The hiring process starts with the online application form, followed by an online psychometric test and an assessment centre. Held over one day, ‘this consists of a fact-finding exercise, a written exercise, a group exercise, lunch with trainees and an interview with two partners. The interview is a mix of competency and commercial questions’. There will also be a big business case study, which is designed to test ‘your time-keeping, but also your commercial awareness, your common sense and your ability to follow a brief and take instructions’. The assessments are well-organised, and despite increasing candidates’ stress-levels, they are described as ‘quite enjoyable’. Current trainees advise applicants to ‘prepare well for the interview and speak up in the group exercise’. Also ensure beforehand that you are ‘commercially aware and know the firm’.
Students who undertake a work experience programme with Mayer Brown will get the chance to be assessed for a training contract during their placement. These are based in the London office and take place in the Spring and in the Summer. During the scheme you’ll get the chance to share an office with a partner or an associate who will be responsible for your work load. Social activities also form an important part of the scheme, including a day out in one of the firm’s European offices!
Places for these schemes tend to fill before the actual deadline is passed so make sure you apply early. If you can impress during the vac scheme, you will be asked to attend a 35 to 40-minute interview for a training contract with a member of the graduate recruitment team.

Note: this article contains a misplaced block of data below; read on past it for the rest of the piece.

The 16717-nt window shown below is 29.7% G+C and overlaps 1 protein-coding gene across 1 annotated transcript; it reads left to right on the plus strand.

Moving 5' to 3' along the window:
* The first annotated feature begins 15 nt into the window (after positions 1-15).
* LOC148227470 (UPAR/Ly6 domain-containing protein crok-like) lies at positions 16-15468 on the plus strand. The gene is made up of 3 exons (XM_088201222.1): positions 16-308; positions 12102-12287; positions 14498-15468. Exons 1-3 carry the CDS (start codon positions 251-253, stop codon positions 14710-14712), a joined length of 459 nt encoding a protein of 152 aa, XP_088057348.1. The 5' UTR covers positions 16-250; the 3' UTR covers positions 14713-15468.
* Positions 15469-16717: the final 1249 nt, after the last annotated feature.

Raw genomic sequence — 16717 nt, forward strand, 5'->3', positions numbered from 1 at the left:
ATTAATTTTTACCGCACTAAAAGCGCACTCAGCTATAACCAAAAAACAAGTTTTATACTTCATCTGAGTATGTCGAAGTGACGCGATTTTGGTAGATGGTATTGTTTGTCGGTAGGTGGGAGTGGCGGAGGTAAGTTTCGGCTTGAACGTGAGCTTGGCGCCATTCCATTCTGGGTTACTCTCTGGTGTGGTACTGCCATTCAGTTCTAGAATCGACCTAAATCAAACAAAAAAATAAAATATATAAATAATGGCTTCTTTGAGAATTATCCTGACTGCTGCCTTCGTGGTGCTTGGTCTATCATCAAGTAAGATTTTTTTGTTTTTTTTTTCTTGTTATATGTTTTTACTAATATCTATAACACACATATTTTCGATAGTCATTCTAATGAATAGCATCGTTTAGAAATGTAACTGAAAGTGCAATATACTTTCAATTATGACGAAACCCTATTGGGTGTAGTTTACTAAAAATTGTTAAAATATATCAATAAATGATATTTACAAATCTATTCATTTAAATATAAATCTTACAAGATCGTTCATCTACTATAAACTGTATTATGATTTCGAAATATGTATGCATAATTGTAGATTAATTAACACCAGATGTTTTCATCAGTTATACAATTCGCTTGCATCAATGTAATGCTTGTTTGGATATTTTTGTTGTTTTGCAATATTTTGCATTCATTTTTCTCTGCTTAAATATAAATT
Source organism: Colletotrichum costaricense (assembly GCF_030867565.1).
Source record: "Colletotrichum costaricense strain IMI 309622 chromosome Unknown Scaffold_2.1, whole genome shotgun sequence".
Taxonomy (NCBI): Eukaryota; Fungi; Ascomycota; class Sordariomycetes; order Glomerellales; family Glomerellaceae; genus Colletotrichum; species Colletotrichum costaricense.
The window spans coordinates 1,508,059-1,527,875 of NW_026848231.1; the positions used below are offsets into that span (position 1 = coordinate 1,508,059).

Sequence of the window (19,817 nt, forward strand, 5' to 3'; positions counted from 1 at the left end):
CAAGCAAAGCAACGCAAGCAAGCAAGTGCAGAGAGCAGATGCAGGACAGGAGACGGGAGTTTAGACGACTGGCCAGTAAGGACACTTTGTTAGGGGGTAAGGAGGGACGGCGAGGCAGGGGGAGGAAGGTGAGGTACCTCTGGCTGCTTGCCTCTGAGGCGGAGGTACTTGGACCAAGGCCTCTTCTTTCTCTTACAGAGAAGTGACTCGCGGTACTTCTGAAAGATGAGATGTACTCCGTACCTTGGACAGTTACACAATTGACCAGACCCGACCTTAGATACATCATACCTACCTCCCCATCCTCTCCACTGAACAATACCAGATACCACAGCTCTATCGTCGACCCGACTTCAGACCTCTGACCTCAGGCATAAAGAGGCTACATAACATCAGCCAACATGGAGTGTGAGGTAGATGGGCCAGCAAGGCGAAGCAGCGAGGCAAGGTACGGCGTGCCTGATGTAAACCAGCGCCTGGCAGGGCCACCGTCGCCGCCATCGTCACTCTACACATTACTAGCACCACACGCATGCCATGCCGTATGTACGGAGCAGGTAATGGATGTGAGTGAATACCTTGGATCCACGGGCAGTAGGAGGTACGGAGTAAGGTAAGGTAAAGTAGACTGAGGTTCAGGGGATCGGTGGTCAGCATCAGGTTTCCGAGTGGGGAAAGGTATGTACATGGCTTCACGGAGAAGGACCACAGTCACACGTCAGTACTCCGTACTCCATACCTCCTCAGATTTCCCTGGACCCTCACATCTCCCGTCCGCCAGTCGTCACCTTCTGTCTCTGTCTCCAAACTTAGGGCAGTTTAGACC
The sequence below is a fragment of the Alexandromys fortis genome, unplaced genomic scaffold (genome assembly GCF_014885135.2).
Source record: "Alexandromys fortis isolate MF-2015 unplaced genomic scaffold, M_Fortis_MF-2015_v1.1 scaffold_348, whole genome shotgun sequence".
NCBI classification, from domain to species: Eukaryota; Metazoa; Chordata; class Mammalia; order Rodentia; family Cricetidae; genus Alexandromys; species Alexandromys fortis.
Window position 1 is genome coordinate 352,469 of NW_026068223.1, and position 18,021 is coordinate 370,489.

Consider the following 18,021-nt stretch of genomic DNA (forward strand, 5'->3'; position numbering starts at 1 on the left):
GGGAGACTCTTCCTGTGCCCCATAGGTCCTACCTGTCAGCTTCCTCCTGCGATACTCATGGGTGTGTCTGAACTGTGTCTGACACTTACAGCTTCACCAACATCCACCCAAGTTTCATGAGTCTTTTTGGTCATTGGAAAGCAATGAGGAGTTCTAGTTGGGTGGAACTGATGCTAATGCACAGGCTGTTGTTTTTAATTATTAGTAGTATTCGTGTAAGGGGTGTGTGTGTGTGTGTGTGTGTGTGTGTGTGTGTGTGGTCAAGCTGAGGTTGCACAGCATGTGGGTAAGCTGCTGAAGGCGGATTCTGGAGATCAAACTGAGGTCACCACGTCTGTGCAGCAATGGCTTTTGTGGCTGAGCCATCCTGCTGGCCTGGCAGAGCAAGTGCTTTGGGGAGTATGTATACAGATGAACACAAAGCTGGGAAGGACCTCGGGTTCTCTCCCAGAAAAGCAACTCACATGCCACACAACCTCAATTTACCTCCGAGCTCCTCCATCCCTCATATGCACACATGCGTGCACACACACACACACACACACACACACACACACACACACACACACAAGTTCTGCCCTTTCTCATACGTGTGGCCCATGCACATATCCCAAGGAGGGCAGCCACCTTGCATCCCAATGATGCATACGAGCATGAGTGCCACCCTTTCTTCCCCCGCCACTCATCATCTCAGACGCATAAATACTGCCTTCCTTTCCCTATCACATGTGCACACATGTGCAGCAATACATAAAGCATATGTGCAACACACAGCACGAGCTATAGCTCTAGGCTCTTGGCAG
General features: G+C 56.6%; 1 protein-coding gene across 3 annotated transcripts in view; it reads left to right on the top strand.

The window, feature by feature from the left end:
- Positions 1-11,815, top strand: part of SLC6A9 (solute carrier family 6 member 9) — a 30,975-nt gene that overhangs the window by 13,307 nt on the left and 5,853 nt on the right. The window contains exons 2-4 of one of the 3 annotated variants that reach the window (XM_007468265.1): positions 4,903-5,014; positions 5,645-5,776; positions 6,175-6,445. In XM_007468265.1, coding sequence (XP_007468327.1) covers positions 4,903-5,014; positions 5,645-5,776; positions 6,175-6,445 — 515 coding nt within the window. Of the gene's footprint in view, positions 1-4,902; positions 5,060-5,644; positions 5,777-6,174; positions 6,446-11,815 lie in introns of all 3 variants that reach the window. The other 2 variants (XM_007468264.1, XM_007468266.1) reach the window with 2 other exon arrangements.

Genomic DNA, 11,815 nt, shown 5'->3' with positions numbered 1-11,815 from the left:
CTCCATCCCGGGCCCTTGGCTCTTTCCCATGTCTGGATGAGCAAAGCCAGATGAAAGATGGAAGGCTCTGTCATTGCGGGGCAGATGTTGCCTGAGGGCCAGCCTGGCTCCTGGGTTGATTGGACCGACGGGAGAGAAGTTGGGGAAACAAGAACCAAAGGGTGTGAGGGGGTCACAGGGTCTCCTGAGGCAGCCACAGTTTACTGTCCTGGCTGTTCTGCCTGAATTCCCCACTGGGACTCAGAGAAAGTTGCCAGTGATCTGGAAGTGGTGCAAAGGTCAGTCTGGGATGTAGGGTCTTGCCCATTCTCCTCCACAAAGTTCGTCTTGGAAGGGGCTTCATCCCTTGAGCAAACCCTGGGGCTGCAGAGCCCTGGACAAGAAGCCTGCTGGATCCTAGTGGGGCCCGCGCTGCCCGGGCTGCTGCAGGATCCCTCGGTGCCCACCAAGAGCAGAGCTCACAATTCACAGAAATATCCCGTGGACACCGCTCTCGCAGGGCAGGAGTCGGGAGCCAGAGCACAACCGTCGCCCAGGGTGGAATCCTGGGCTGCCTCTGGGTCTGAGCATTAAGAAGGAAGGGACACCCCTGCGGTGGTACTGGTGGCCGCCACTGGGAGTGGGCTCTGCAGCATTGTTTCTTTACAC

Mayer Brown Graduate Recruitment Info
Graduate Recruitment, London
Tel: +44 (0)20 3130 8524
Training Contracts: 31st July 2013
Vacation Schemes: 31st January 2013
No. of lawyers firm-wide: 1,600+
No. of lawyers in London: 250+
London partners: 100
London associates: 160
London trainee intake: Approx. 20
London trainees retained: 68% (2012)
Approx. no. of applications per year: 2,000
1st year trainee: £37,500
2nd year trainee: £42,300
Newly qualified: £61,000
Banking & Finance
Financial Services Regulatory & Enforcement
Insurance & Reinsurance
Intellectual Property & Information Technology
Litigation & Dispute Resolution
Pensions & Employment
Restructuring Bankruptcy & Insolvency
The culture is quite relaxed, but ambitious. Trainees are very supportive of each other with very little feeling of competition between each other. There is a lot of socialising between trainees, often organised by trainees themselves.First year traineeHelpful?
I have two mentors – they rarely (if ever) speak to me and we have never even had a ‘mentor’ type discussion.Newly qualified solicitor, BankingHelpful?
The assessment day was well organised and, in the end, quite enjoyable. The members of staff who took part were approachable and welcoming. I interviewed with two partners and it lasted for approximately one hour. The interview was testing but there were also, informal questions and conversations at times.First year traineeHelpful?
Decisions haven't been very transparent in recent years. I think the firm was aware of how strongly people felt about this and the lack of communication at times. I think the firm is now making a concerted effort to be more transparent and communicate with us more.Newly qualified solicitor, LitigationHelpful?
London EC2M 3AF
Tel: +44(0)20 3130 3000
No. of worldwide offices: 21
Ho Chi Minh City